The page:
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Gaming Google with <title> and H1 ?
BeeDeeDubbleU




msg:4610295
 11:30 am on Sep 17, 2013 (gmt 0)

Mods Note:
Messages below were split from the What statements/advice from Google do you think are false? [webmasterworld.com] thread as they developed as discussion on their own.

The quote below is from bluntforce message #4610229 in the above thread.



To be perfectly honest, if a person knows what a title and an H1 are, there is gaming going on, it's all a matter of degree.
Using appropriate titles and H1s can hardly be gaming the system if people are just following the advice given by Google.

Google:
Make sure that your <title> elements and ALT attributes are descriptive and accurate.

<h1>Brandon's Baseball Cards</h1>
(1) On a page containing a news story, we might put the name of our site into an <h1> tag and the topic of the story into an <h2> tag.

[edited by: aakk9999 at 9:28 am (utc) on Sep 18, 2013]

 

BeeDeeDubbleU




msg:4611976
 10:34 am on Sep 23, 2013 (gmt 0)

[webmasterworld.com...]



Mods note: The above thread is named Significance of Page Titles [webmasterworld.com] and is in supporter's forum which requires subscription.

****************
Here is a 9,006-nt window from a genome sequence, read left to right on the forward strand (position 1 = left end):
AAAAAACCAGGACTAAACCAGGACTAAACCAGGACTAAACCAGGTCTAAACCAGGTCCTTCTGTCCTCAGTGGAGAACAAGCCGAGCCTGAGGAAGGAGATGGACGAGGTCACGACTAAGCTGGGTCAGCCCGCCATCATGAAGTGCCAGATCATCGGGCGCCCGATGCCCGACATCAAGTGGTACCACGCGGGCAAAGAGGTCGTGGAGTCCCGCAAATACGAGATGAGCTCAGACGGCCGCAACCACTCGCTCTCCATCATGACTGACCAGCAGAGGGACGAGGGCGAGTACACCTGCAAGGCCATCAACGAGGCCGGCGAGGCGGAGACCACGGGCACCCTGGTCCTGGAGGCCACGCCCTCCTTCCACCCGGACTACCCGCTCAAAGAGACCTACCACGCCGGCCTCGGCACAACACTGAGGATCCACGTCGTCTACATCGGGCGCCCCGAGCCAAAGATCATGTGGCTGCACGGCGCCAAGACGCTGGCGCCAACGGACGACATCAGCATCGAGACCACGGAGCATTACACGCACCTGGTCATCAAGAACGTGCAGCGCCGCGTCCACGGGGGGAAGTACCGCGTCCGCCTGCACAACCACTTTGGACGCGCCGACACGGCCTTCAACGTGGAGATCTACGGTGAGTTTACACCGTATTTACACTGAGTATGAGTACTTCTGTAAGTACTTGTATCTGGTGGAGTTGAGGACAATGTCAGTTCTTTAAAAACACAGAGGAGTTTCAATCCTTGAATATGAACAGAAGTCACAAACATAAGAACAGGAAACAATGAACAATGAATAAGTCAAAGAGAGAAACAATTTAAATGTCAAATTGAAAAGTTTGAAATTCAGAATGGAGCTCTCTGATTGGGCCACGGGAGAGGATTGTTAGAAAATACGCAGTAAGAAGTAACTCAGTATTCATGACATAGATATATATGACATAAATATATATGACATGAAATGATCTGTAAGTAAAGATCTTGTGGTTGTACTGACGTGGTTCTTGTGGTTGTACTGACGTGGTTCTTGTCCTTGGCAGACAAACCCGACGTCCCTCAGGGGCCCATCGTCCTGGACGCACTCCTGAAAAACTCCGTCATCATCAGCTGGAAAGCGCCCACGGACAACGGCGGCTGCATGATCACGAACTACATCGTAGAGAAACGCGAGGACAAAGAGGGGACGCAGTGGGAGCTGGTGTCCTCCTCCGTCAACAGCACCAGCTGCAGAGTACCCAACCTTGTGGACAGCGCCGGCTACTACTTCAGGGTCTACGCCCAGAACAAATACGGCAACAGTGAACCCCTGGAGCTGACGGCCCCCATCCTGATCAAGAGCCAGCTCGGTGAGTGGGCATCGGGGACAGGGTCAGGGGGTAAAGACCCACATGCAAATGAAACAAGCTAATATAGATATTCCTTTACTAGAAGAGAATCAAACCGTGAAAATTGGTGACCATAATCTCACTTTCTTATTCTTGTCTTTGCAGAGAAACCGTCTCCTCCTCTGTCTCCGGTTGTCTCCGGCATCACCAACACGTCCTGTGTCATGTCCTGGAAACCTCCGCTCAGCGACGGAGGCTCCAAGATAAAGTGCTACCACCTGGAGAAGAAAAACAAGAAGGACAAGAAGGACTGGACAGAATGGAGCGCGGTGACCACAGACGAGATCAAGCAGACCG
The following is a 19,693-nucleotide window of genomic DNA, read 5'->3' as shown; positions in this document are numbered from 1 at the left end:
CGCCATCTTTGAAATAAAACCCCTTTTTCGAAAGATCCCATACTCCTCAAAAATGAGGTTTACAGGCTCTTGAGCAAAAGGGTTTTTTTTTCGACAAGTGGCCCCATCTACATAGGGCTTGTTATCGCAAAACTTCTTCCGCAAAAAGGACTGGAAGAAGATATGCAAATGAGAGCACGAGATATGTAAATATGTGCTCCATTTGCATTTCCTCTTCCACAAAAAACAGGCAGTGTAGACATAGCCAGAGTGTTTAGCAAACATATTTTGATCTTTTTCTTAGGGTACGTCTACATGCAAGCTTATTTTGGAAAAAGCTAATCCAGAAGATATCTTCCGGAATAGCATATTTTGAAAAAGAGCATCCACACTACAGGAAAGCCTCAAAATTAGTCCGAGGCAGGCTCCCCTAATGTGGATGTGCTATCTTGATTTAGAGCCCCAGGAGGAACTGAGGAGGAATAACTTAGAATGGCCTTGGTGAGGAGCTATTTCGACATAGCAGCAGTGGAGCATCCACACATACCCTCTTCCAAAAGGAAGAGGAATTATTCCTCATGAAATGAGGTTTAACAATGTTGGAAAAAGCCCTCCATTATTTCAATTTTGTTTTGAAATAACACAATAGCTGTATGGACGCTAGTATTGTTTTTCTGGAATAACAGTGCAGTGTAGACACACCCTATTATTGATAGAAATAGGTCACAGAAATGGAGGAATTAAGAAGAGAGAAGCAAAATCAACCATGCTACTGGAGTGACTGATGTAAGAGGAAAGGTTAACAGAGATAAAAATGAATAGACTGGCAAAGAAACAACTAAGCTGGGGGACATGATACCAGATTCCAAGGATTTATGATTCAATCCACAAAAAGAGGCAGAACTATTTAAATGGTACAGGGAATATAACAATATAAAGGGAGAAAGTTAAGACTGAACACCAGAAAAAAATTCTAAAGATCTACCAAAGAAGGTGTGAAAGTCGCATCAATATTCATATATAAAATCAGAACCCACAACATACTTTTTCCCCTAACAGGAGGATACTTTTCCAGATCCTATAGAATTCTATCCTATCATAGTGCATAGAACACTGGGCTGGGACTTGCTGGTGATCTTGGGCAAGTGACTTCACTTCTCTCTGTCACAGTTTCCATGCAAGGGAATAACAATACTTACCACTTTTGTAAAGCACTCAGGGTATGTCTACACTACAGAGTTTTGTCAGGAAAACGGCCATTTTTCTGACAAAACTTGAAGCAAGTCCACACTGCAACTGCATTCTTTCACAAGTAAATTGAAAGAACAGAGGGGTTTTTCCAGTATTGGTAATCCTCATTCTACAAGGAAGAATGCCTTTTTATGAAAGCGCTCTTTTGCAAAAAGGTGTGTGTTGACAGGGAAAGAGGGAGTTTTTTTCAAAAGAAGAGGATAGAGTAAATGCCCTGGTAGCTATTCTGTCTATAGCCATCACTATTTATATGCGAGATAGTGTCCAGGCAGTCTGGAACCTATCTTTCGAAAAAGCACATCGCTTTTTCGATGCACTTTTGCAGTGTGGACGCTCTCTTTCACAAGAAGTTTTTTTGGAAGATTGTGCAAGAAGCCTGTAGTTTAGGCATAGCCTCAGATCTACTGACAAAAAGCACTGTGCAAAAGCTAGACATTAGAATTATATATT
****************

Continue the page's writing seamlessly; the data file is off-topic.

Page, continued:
[edited by: aakk9999 at 3:55 pm (utc) on Sep 23, 2013]

CaptainSalad2




msg:4611999
 11:47 am on Sep 23, 2013 (gmt 0)

My observations are that google no longer uses title or H1 tag as MUCH (any?) of a ranking factor, example a client no longer wanted to appear in an area they target, I removed the keyword from the H1/title tag over a month ago and they haven’t moved up or down based on that. Another example is I upgraded a site to be mobile responsive, I spelt the area they target wrong but their position didn’t move up or down, the only difference I saw way the misspelled keyword was no longer highlighted in the SERP.

From this id say include the main keywords but write them in as human readable terms as possible, include joining words like “in” and “the” in order to make the link look as human friendly as possible because IMO they wont help much in ranks but are better used to encourage clicks, if your lucky enough to rank high enough.

I guess it makes sense that like EMD google would stop using these tags as a ranking signal and instead focus on the content itself?

lucy24




msg:4612064
 4:08 pm on Sep 23, 2013 (gmt 0)

I would say instead that Google believes their title is a better fit for that query.

This seems perverse. If you're looking for information on blue widgets, wouldn't you want to know that the overall page is called "Blue Stuff" or "Colored Widgets", not "Blue Widgets"? Otherwise you'll go to the page and discover that only one small segment is about what you were looking for.

and instead focus on the content itself

If the h1 doesn't count as content, what does?

EditorialGuy




msg:4612070
 4:14 pm on Sep 23, 2013 (gmt 0)

If the h1 doesn't count as content, what does?


All the visible text on the page (including, but not limited to, the text between the H1 tags).